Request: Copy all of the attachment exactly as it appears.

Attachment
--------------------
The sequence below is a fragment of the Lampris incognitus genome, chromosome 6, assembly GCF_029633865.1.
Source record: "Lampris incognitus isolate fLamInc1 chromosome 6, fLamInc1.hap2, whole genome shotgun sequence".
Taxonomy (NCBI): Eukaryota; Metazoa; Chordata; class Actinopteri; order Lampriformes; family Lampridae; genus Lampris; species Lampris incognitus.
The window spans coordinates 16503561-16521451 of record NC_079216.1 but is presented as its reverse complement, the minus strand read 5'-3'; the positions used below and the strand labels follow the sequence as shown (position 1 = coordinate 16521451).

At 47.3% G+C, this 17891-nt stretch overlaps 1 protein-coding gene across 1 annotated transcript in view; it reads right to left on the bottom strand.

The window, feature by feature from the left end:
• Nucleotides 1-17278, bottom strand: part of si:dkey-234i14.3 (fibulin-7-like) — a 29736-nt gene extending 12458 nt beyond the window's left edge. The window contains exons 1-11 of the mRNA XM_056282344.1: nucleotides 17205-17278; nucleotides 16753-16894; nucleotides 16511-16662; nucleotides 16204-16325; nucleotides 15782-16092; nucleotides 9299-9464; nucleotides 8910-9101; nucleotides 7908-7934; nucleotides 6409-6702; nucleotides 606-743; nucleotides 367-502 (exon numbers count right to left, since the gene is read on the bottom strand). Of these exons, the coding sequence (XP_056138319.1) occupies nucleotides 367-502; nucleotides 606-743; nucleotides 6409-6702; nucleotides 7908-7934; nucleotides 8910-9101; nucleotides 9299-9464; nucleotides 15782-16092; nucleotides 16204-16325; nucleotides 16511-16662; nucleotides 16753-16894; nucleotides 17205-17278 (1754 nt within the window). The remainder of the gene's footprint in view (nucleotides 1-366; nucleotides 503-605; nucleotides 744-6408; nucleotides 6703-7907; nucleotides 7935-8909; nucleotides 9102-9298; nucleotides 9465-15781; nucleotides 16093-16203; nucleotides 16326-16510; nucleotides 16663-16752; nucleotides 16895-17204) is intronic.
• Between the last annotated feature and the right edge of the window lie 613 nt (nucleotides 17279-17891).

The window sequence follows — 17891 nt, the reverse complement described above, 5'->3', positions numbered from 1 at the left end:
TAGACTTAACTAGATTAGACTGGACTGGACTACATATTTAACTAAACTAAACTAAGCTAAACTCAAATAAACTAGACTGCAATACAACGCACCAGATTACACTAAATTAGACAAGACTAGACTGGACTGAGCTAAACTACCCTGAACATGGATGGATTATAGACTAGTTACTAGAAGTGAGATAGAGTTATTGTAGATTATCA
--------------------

The sequence below is a fragment of the Lampris incognitus genome, chromosome 6, assembly GCF_029633865.1.
Source record: "Lampris incognitus isolate fLamInc1 chromosome 6, fLamInc1.hap2, whole genome shotgun sequence".
Taxonomy (NCBI): Eukaryota; Metazoa; Chordata; class Actinopteri; order Lampriformes; family Lampridae; genus Lampris; species Lampris incognitus.
The window spans coordinates 16503561-16521451 of record NC_079216.1 but is presented as its reverse complement, the minus strand read 5'-3'; the positions used below and the strand labels follow the sequence as shown (position 1 = coordinate 16521451).

At 47.3% G+C, this 17891-nt stretch overlaps 1 protein-coding gene across 1 annotated transcript in view; it reads right to left on the bottom strand.

The window, feature by feature from the left end:
• Nucleotides 1-17278, bottom strand: part of si:dkey-234i14.3 (fibulin-7-like) — a 29736-nt gene extending 12458 nt beyond the window's left edge. The window contains exons 1-11 of the mRNA XM_056282344.1: nucleotides 17205-17278; nucleotides 16753-16894; nucleotides 16511-16662; nucleotides 16204-16325; nucleotides 15782-16092; nucleotides 9299-9464; nucleotides 8910-9101; nucleotides 7908-7934; nucleotides 6409-6702; nucleotides 606-743; nucleotides 367-502 (exon numbers count right to left, since the gene is read on the bottom strand). Of these exons, the coding sequence (XP_056138319.1) occupies nucleotides 367-502; nucleotides 606-743; nucleotides 6409-6702; nucleotides 7908-7934; nucleotides 8910-9101; nucleotides 9299-9464; nucleotides 15782-16092; nucleotides 16204-16325; nucleotides 16511-16662; nucleotides 16753-16894; nucleotides 17205-17278 (1754 nt within the window). The remainder of the gene's footprint in view (nucleotides 1-366; nucleotides 503-605; nucleotides 744-6408; nucleotides 6703-7907; nucleotides 7935-8909; nucleotides 9102-9298; nucleotides 9465-15781; nucleotides 16093-16203; nucleotides 16326-16510; nucleotides 16663-16752; nucleotides 16895-17204) is intronic.
• Between the last annotated feature and the right edge of the window lie 613 nt (nucleotides 17279-17891).

The window sequence follows — 17891 nt, the reverse complement described above, 5'->3', positions numbered from 1 at the left end:
TAGACTTAACTAGATTAGACTGGACTGGACTACATATTTAACTAAACTAAACTAAGCTAAACTCAAATAAACTAGACTGCAATACAACGCACCAGATTACACTAAATTAGACAAGACTAGACTGGACTGAGCTAAACTACCCTGAACATGGATGGATTATAGACTAGTTACTAGAAGTGAGATAGAGTTATTGTAGATTATCA